PLATTSBURGH — Garry Douglas says the Metropolitan Transportation Authority’s 2018 overtime increases won’t impact North Country contracts.
According to a report from the Empire Center, MTA costs increased by 16 percent last year, bringing payroll totals to some $418 million.
That is $82 million more than the transit system expects to earn via the current year’s round of fare, ticket and toll hikes, the report says.
But the North Country Chamber of Commerce president said that, with new leadership appointed by Gov. Andrew M. Cuomo, including MTA Chairman Patrick Foye, working to enhance all aspects of transit operation, regional contracts should be left unaffected.
“On the capital side, continued planned investment is crucial to achieving enhanced reliability and lower operating costs,” Douglas said.
“The recently enacted capital spending for the MTA is robust and includes major new revenue streams from within the city to support it.
“The capital budgeting is set and, strategically, is part of the longer term approach to controlling operating costs.”
DIRECT IMPACT HERE
The Metropolitan Transportation Authority covers 5,000 square miles throughout New York City, Long Island, southeastern New York state and Connecticut.
It recently announced the potential for a five-year investment plan that could bring nearly $80 million to transportation manufacturing firms in the North Country.
A recent report by Ernst & Young Infrastructures Advisors LLC said that, from 2020-24, that $44 billion strategy would invest in various construction and engineering services, as well as New York state-manufactured equipment.
Nearly 90 percent of those investments would remain in New York, creating 57,400 statewide jobs.
One in four of those jobs would be outside of New York City, a recent North Country Chamber of Commerce press release said.
“The (Ernst & Young) report estimates an $80 million direct impact on the North Country, with $46 million in labor income,” the release said.
That five-year projection was backed up by a larger, 20-year plan.
According to the Ernst & Young report, the long-term strategy would analyze inventory and condition assessments to review repair needs and track any changes in regional travel patterns, demographics and economic trends.
“This effort considers the addition, replacement and/or removal of assets through the latest capital investment strategy, while gathering key information for assets such as location, quantity, age and useful life,” that report says.
“The 20-year needs assessment proposed long-term investment strategies to address these findings.”
According to the Empire Center’s overtime report, several subsidiaries of the MTA have upped their overtime totals.
The Empire Center, a nonpartisan, not-for-profit based in Albany, used Metropolitan Transportation Authority records to gather the report.
That data, including over 80,000 of MTA employees’ names, titles and salaries from 2018, is listed on SeeThroughNY.net.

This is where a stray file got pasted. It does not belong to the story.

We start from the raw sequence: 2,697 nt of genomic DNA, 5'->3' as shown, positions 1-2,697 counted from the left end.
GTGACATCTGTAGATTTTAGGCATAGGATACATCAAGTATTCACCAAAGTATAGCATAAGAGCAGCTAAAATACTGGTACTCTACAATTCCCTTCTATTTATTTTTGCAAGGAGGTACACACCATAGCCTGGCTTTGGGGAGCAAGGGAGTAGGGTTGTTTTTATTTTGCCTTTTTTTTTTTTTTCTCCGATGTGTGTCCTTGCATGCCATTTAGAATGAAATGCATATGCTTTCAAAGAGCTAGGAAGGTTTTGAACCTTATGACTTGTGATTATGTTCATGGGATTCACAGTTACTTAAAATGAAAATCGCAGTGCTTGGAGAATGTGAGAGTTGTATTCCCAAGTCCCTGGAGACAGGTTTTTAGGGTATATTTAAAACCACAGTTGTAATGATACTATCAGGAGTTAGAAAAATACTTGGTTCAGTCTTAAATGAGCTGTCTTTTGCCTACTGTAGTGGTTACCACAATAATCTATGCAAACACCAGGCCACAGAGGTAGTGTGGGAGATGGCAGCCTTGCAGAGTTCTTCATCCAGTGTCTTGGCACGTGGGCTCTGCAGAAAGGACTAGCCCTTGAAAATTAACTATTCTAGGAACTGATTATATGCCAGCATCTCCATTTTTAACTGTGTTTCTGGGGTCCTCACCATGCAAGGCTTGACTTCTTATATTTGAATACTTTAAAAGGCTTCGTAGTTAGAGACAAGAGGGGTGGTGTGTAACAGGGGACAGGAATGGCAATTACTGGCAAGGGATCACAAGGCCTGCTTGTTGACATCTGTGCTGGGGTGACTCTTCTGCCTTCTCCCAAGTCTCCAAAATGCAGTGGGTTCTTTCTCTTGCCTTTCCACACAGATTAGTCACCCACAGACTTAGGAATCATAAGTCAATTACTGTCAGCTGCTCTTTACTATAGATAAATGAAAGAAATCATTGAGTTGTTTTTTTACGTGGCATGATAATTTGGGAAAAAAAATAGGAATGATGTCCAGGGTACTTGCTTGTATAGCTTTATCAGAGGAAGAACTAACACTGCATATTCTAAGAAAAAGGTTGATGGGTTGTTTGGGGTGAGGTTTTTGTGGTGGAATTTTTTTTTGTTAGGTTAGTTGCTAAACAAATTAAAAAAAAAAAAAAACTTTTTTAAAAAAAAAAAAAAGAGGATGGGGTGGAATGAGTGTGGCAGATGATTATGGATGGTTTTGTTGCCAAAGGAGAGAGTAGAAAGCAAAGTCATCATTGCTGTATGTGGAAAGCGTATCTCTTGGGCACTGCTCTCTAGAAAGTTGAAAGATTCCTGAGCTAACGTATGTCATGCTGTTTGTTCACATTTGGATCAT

In looking at those collected numbers, the MTA Bus Company increased both its overtime and employment by 11 percent in 2018.
But since 2008, the payroll has increased by more than 82 percent, while employment has increased under 39 percent, the report says.
MTA subsidiary the Long Island Railroad has increased its payroll spending by 45 percent, or $280 million, since 2008, the report says.
“While the number of employees increased by 9.6 percent. LIRR employees were paid an average of $112,404 last year, compared to $84,484 in 2008.”
The Long Island Railroad saw an increase of $50 million in overtime in 2018 alone.
New York City Transit saw its own $119 million, or 16 percent, increase in overtime payments in 2018 compared to 2017.
“The latest increase in NYC Transit overtime was in line with a five-year trend that has seen the transit agency’s overtime increase by a total of 87 percent, or $404 million,” the report says.
“Including overtime and other extra pay, such as shift differentials, two transit employees earned more than the $325,600 annual salary of the agency’s president, Andy Byford.”
Another MTA subsidiary, Metro North, upped its overtime spending by $40 million since 2013, totaling $125 million in 2018, the Empire Center report says.
“Seventy-seven Metro-North employees collected more than $100,000 in overtime each, and 125 employees collected enough overtime to more than double their pay last year,” the report says.
“Metro-North’s 7,208 employees were paid an average of $95,778 last year, compared to $93,628 in 2017.”
WON’T BID D.C. JOB
According to a recent Washington Post article, the Washington Metro is seeking bids on its latest contract.
That deal, for the production of some 500 rail cars, is expected to exceed $1 billion and asks that 8 percent of the total figure go to small businesses and local subcontractors.
But after meeting with Bombardier executives this week, Douglas said, the local plant isn’t putting a bid in for that contract.
© 2019 Press-Republican